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LOST IN TRANSLATION: International Improvements in Access to Primary Education Fall Short at the Secondary Level

"The push for secondary schools in Kenya and elsewhere among the poorer countries of the world follows a widespread move toward free basic education for all."

When Kenyan president Mwai Kibaki assumed power in 2003, he made the institution of free primary education across the country one of his first acts. That year, the number of primary students rose by 1.5 million. However, according to an article in Education Week, that good news did not translate into success at the secondary level. Less than half of the children who complete primary school in Kenya enroll in secondary school.

“The push for secondary schools in Kenya and elsewhere among the poorer countries of the world follows a widespread move toward free basic education for all,” the article reads. “Policymakers in poor and middle-income countries generally believe the chance to compete vigorously in a global economy is linked to secondary education, in which students get advanced information skills.”

In order to increase participation at the secondary level, many of these countries must clear several roadblocks that block their progress. The first hurdle is often one of access. In Kenya, many of the nation’s roughly four thousand secondary schools are already bursting at the seams and cannot accommodate any more students. In addition, in a country where the average annual family income is about US$400, the $275 public boarding high school fee is too extravagant for most families.

According to the Education Week article, many families are taking the access problem into their own hands-literally-and are building secondary schools alongside the primary schools their forebears built. These efforts “not only open more seats,” they also “put the cost of secondary school within more parents’ reach,” with the new homegrown schools costing only a third as much as public boarding high schools.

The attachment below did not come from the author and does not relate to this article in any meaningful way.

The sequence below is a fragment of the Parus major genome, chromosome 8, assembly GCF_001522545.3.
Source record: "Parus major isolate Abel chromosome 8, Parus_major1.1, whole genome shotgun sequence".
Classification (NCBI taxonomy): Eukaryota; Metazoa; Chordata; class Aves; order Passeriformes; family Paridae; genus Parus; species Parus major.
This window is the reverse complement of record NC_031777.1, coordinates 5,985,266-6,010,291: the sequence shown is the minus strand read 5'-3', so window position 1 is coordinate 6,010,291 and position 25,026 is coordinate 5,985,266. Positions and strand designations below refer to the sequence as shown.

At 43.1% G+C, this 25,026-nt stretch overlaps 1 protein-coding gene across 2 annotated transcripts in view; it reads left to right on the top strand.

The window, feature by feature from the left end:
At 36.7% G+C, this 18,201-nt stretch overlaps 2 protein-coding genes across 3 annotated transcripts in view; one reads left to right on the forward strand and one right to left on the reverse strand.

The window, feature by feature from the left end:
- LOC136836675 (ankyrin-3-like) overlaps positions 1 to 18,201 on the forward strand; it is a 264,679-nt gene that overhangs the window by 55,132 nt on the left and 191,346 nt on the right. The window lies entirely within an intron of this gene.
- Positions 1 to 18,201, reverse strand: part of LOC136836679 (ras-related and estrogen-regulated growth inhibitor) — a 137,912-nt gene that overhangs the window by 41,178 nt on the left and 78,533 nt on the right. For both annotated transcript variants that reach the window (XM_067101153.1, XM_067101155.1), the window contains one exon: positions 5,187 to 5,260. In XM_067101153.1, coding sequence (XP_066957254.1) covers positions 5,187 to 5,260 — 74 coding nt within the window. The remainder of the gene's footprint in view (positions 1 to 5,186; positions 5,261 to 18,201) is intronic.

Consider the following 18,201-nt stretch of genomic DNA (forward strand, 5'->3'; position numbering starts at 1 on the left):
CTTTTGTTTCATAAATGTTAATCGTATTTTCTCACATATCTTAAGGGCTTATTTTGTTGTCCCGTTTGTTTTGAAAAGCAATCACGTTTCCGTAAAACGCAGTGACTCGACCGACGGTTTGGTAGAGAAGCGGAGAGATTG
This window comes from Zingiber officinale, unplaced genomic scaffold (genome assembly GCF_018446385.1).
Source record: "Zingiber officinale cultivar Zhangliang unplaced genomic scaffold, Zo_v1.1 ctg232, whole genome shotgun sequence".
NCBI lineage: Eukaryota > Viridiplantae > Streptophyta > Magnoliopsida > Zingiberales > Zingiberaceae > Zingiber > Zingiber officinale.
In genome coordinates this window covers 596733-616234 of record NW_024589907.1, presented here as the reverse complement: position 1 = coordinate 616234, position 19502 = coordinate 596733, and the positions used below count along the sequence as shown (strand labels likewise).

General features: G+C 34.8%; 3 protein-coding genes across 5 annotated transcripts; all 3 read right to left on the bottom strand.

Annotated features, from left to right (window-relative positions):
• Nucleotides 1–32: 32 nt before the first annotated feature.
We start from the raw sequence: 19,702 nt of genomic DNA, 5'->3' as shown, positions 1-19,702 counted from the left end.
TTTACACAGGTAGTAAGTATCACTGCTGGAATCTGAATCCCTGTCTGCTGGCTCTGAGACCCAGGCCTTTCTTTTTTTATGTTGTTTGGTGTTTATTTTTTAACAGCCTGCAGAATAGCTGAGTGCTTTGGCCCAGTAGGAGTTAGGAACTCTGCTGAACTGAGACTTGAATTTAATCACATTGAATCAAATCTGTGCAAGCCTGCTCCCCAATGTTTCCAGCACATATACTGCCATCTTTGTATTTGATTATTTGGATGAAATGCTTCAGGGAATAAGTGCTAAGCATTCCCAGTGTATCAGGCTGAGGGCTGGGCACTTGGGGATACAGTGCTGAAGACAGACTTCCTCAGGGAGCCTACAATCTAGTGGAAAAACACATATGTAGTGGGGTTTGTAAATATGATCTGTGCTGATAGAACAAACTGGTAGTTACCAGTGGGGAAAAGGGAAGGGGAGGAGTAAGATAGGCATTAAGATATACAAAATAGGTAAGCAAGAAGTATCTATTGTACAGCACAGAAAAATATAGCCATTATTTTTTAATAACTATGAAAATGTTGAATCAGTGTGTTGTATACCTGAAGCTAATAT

At the secondary level, education costs several times more on average than primary education, because secondary teachers earn more and materials and equipment are more expensive. In addition to paying higher tuition, parents must also decide whether they can both forgo an older child’s labor for that time and pay other fees often associated with secondary education.

The article adds that, as is often the case in poorer countries, corruption is always an issue. In addition, a certain degree of “inefficiency”-with high rates of dropping out and repeating grades-is associated with secondary schooling. “But increasing efficiency often means going against deeply held views, as well as special interests,” the article notes. Jacob Bregman, an education specialist for the World Bank, speaking in a personal capacity, told Education Week that teachers in West Africa “must often be convinced that student failure harms rather than helps the system. ‘They think a healthy dose of repetition and dropping out is improving the quality of those that last,’ he explained.” Without improvements in these two areas, international donors are reluctant to make up the gap between what countries have and what countries need.

“Next Up for Developing Nations: Secondary Schooling” is available at


Japanese College Students Lack Basic Skills


More than 60 percent of teachers at private universities and junior colleges in Japan think that their students’ basic academic abilities are insufficient, according to a survey by the Japan Universities Association for Computer Education. In a similar study six years ago, only 40 percent of teachers thought their students were underprepared, according to results published in the Japanese newspaper the Daily Yomiuri.

“The association, an incorporated body under the control of the Education, Science and Technology Ministry, expressed its concerns because the number of applicants for places at universities and junior colleges will equal the number of places available in two years’ time-meaning anybody wanting to enter higher education institutions can enroll if they have no specific preference,” the article reads.

Similar to attitudes in the United States, the most concerns were around the math and science disciplines. Among Japanese teachers of science and technology, the “sense of crisis” over the slippage in college students’ preparedness was much higher than their peers in other disciplines. Among natural science lecturers, 74.8 percent at four-year universities and 72.5 percent at junior colleges cited the problem.

Many university lecturers said some of their students “could not solve linear simultaneous equations that are taught in middle school, and some medical students did not take biology as a subject in high school.” “It’s not unusual for university students to be unable to calculate fractional and decimal numbers,” said Professor Mitsuo Yoshizawa of the Tokyo University of Science.

In the 2003 Program for International Student Assessment, which compares international results in science and math every three years, Japanese fifteen-year-olds placed fourth. This raises a disturbing question for educators in the United States: If Japanese college students are less well prepared than their peers were six years earlier, what does that mean for American fifteen-year-olds, who scored twenty-fourth out of the twenty-nine countries?

“60 Percent of University Teachers Say Students Lack Basic Abilities” is available at


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Every Child a Graduate. Every Child Prepared for Life.